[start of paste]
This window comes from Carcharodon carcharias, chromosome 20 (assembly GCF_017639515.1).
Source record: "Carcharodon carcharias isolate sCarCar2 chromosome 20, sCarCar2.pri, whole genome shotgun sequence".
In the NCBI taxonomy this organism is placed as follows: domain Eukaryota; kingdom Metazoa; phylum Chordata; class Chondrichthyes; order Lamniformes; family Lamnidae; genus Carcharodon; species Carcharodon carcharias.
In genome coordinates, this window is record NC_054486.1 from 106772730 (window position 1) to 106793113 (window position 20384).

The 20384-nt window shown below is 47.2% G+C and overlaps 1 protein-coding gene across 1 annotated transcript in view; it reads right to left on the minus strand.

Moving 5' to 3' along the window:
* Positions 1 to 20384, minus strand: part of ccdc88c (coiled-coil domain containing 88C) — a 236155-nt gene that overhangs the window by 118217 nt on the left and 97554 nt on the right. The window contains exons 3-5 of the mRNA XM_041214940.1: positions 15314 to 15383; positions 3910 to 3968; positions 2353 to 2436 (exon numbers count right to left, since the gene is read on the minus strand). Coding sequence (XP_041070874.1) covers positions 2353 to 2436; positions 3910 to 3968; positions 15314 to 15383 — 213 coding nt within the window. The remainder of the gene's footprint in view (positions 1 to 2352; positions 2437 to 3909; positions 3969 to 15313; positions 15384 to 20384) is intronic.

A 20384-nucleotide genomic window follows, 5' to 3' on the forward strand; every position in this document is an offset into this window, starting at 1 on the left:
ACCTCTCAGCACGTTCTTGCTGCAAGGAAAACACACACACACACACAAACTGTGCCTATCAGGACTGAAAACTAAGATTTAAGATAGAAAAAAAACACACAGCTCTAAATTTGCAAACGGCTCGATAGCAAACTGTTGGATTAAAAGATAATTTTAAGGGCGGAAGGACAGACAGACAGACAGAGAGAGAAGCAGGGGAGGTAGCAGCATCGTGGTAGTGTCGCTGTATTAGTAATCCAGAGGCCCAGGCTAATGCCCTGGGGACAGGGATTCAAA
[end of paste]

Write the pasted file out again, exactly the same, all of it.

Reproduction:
This window comes from Carcharodon carcharias, chromosome 20 (assembly GCF_017639515.1).
Source record: "Carcharodon carcharias isolate sCarCar2 chromosome 20, sCarCar2.pri, whole genome shotgun sequence".
In the NCBI taxonomy this organism is placed as follows: domain Eukaryota; kingdom Metazoa; phylum Chordata; class Chondrichthyes; order Lamniformes; family Lamnidae; genus Carcharodon; species Carcharodon carcharias.
In genome coordinates, this window is record NC_054486.1 from 106772730 (window position 1) to 106793113 (window position 20384).

The 20384-nt window shown below is 47.2% G+C and overlaps 1 protein-coding gene across 1 annotated transcript in view; it reads right to left on the minus strand.

Moving 5' to 3' along the window:
* Positions 1 to 20384, minus strand: part of ccdc88c (coiled-coil domain containing 88C) — a 236155-nt gene that overhangs the window by 118217 nt on the left and 97554 nt on the right. The window contains exons 3-5 of the mRNA XM_041214940.1: positions 15314 to 15383; positions 3910 to 3968; positions 2353 to 2436 (exon numbers count right to left, since the gene is read on the minus strand). Coding sequence (XP_041070874.1) covers positions 2353 to 2436; positions 3910 to 3968; positions 15314 to 15383 — 213 coding nt within the window. The remainder of the gene's footprint in view (positions 1 to 2352; positions 2437 to 3909; positions 3969 to 15313; positions 15384 to 20384) is intronic.

A 20384-nucleotide genomic window follows, 5' to 3' on the forward strand; every position in this document is an offset into this window, starting at 1 on the left:
ACCTCTCAGCACGTTCTTGCTGCAAGGAAAACACACACACACACACAAACTGTGCCTATCAGGACTGAAAACTAAGATTTAAGATAGAAAAAAAACACACAGCTCTAAATTTGCAAACGGCTCGATAGCAAACTGTTGGATTAAAAGATAATTTTAAGGGCGGAAGGACAGACAGACAGACAGAGAGAGAAGCAGGGGAGGTAGCAGCATCGTGGTAGTGTCGCTGTATTAGTAATCCAGAGGCCCAGGCTAATGCCCTGGGGACAGGGATTCAAA